"Vous pouvez aller vous voulez."

Translation:You can go wherever you want.

March 8, 2013



so "you may go where you like" and "you can go wherever you like" are acceptable, but "you can go where you like" isn't?? what's up with that?

April 3, 2013


you have to report anything you know is wrong, that way it can be corrected -there is a button for reporting things at the leftside corner. (not in this commentsection^^)

September 23, 2013


I don't like this type of response. As a non-native speaker, I frequently don't know whether a given response is wrong for some subtle reason. I think these comments are a great place to vet potential reports.

November 7, 2013


I agree with Lilithly. People should report more often. I understand Krashman's position: not knowing whether a response is wrong for a subtle reason. I have received a few replies that my report was correct, so it's worth a try.

December 31, 2013


I like the audio for this sentence.

February 18, 2014


Lol the audio sounds cruddy for "où"...

March 28, 2014


It's a bit of a tongue twister alright :-)

June 3, 2017


What about the liason in "pouvez aller"?

February 22, 2014


Yes, the liason was missed here.

September 13, 2014


After reading the liaison comments, I found this which says liaison between pouvez and aller here is optional (type II): http://french.about.com/library/pronunciation/bl-liaisons-o.htm

October 26, 2014


Because "pouvoir" means to be able to.

March 21, 2013


While technically correct, the usage of "can" and "may" is virtually interchangeable in everyday speech. Either should be accepted.

April 13, 2013


As an English speaker, "may I...?" and "can I...?" do not carry the same meaning. Subtle, but true. May conveys the sense of "am I allowed to...?" whereas Can conveys the sense of "am I able to...?" So I do see your point in saying that they are "virtually" interchangeable, but I feel that "virtually" might be going a bit far.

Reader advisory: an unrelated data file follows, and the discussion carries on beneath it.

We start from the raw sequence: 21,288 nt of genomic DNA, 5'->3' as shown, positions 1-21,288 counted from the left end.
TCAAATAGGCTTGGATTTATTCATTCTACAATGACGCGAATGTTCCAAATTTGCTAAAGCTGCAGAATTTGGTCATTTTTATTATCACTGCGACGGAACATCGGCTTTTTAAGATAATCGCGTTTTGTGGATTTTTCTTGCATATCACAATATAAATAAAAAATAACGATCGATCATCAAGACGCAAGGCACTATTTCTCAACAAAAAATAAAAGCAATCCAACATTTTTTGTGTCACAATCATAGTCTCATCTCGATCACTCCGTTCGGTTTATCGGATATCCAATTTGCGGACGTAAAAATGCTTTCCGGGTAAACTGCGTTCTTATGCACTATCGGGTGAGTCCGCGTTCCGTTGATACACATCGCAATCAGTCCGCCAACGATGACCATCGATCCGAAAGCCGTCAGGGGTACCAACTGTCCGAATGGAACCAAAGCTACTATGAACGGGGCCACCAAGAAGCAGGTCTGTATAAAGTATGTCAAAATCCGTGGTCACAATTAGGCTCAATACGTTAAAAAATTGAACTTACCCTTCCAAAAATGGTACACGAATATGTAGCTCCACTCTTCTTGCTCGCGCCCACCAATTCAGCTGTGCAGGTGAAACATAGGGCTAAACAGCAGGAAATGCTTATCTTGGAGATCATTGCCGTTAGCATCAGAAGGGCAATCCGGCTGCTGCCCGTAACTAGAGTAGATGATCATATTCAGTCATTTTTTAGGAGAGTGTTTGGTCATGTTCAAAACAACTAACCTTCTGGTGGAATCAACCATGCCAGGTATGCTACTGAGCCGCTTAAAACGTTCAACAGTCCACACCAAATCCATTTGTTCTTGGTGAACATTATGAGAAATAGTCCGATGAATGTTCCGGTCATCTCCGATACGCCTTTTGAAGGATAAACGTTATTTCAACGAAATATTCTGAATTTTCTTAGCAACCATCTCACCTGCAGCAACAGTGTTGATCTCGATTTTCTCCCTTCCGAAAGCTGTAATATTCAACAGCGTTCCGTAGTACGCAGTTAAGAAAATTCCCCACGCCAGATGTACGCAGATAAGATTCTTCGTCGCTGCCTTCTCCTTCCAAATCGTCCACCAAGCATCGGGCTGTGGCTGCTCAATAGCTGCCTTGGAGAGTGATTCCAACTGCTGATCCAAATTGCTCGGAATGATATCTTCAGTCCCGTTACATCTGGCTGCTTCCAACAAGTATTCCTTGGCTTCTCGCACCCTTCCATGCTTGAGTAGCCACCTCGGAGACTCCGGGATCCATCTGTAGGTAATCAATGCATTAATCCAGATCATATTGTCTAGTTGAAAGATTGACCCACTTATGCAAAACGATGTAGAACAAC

August 6, 2013


If I can go where I want, then I should also be able to go where I like.

April 15, 2013


they are different though. they are interchangeable in meaning most of the time, but they are different.

July 3, 2015


What do you think about : "You can go anywhere you want." Is that incorrect or bad english?

August 11, 2013


perfectly fine

October 19, 2013


Why can I not substitute "may" with "can"?

March 8, 2013


Is "you can go everywhere you want" wrong? It seems that an "English from English" course is required before this course!

March 31, 2014


Ou means where like d'accorde means ok so where did wherever come from ?

April 1, 2014


I thought it was "allez" and it still made sense when I tried the dictionary

June 27, 2014


I'm sorry but où and vous sound exactly the same here, terrible audio on the french course compared to Spanish :(

June 30, 2014


Vous pouvez danser ou vous voulez~

March 17, 2015


Où not ou. You wrote "You can dance OR you want" :)

November 21, 2015


I always mix up "où" for "where" and "où" for "or."

August 28, 2015


Why no subjonctif here?

February 4, 2016


Please say this fast three times.

June 16, 2016


Is this supposed to be a tongue twister? It sure seems like it!

July 3, 2016


the female translator makes this sentence sound hawaiian to me. it's all the 'oo, oo, ooing' of these particular french words. :D

December 30, 2016


mine was wrong when i said You can go where ever you want.

October 2, 2017


I wrote 'You can go where you will' because I suspected that it would be marked wrong, but is perfectly correct English and should be accepted as correct. It means exactly the same as 'you can go where you wish' which was offered as the right answer.

June 18, 2018


c'est correct

October 29, 2018


I think you can go wherever you please should also be accepted as it has the same meaning in french

November 12, 2018


This sentence makes sense on all the options under "ou" that is "when and where" so why does it get marked wrong. I only tired "when"

December 6, 2018


That's because "où" has different functions. It means "where" as an interrogative word or a relative pronoun. It can also mean "when" but only as a relative pronoun.

  • Où allez-vous ? = Where are you going? (interrogative)
  • C'est la ville où j'habite. = This is the city where I live. (relative pronoun - where)
  • C'est la moment où je me suis échappé. = That is the moment when I escaped. → (relative pronoun - when)

In the sentence "You can go when you want", you can use "quand", but not "où".

Please understand that the Duolingo hints gives definitions of words used throughout the whole course. Just like using a dictionary, you must choose the appropriate meaning for the particular situation.

December 6, 2018


Why "everywhere" is not possible?

December 17, 2018


"où" is "where" and not "everywhere"

apparently "partout" is the simplest way to express "everywhere" but i am including a link so that you can see some other options.


have a nice day : )

December 17, 2018
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